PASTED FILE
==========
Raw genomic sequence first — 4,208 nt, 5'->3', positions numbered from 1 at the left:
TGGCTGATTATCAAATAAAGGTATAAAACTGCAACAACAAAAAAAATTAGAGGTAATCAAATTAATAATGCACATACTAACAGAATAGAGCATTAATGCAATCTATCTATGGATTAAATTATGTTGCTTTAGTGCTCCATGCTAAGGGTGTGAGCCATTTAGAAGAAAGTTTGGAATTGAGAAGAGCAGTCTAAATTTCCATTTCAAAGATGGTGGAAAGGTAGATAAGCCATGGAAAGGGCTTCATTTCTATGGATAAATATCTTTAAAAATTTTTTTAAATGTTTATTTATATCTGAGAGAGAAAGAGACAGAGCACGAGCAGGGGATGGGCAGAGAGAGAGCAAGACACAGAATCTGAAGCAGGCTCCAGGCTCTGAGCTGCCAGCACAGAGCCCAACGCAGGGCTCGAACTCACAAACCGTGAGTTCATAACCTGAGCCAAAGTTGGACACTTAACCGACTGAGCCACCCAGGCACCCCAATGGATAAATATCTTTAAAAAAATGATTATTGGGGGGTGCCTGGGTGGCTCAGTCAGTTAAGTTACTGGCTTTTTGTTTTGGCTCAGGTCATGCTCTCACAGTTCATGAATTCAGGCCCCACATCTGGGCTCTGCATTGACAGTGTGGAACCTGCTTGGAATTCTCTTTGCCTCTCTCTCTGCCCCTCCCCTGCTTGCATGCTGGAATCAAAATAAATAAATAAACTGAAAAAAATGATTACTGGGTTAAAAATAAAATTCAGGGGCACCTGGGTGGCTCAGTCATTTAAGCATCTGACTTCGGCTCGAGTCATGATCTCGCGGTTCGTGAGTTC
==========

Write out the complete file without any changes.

Raw genomic sequence first — 4,208 nt, 5'->3', positions numbered from 1 at the left:
TGGCTGATTATCAAATAAAGGTATAAAACTGCAACAACAAAAAAAATTAGAGGTAATCAAATTAATAATGCACATACTAACAGAATAGAGCATTAATGCAATCTATCTATGGATTAAATTATGTTGCTTTAGTGCTCCATGCTAAGGGTGTGAGCCATTTAGAAGAAAGTTTGGAATTGAGAAGAGCAGTCTAAATTTCCATTTCAAAGATGGTGGAAAGGTAGATAAGCCATGGAAAGGGCTTCATTTCTATGGATAAATATCTTTAAAAATTTTTTTAAATGTTTATTTATATCTGAGAGAGAAAGAGACAGAGCACGAGCAGGGGATGGGCAGAGAGAGAGCAAGACACAGAATCTGAAGCAGGCTCCAGGCTCTGAGCTGCCAGCACAGAGCCCAACGCAGGGCTCGAACTCACAAACCGTGAGTTCATAACCTGAGCCAAAGTTGGACACTTAACCGACTGAGCCACCCAGGCACCCCAATGGATAAATATCTTTAAAAAAATGATTATTGGGGGGTGCCTGGGTGGCTCAGTCAGTTAAGTTACTGGCTTTTTGTTTTGGCTCAGGTCATGCTCTCACAGTTCATGAATTCAGGCCCCACATCTGGGCTCTGCATTGACAGTGTGGAACCTGCTTGGAATTCTCTTTGCCTCTCTCTCTGCCCCTCCCCTGCTTGCATGCTGGAATCAAAATAAATAAATAAACTGAAAAAAATGATTACTGGGTTAAAAATAAAATTCAGGGGCACCTGGGTGGCTCAGTCATTTAAGCATCTGACTTCGGCTCGAGTCATGATCTCGCGGTTCGTGAGTTC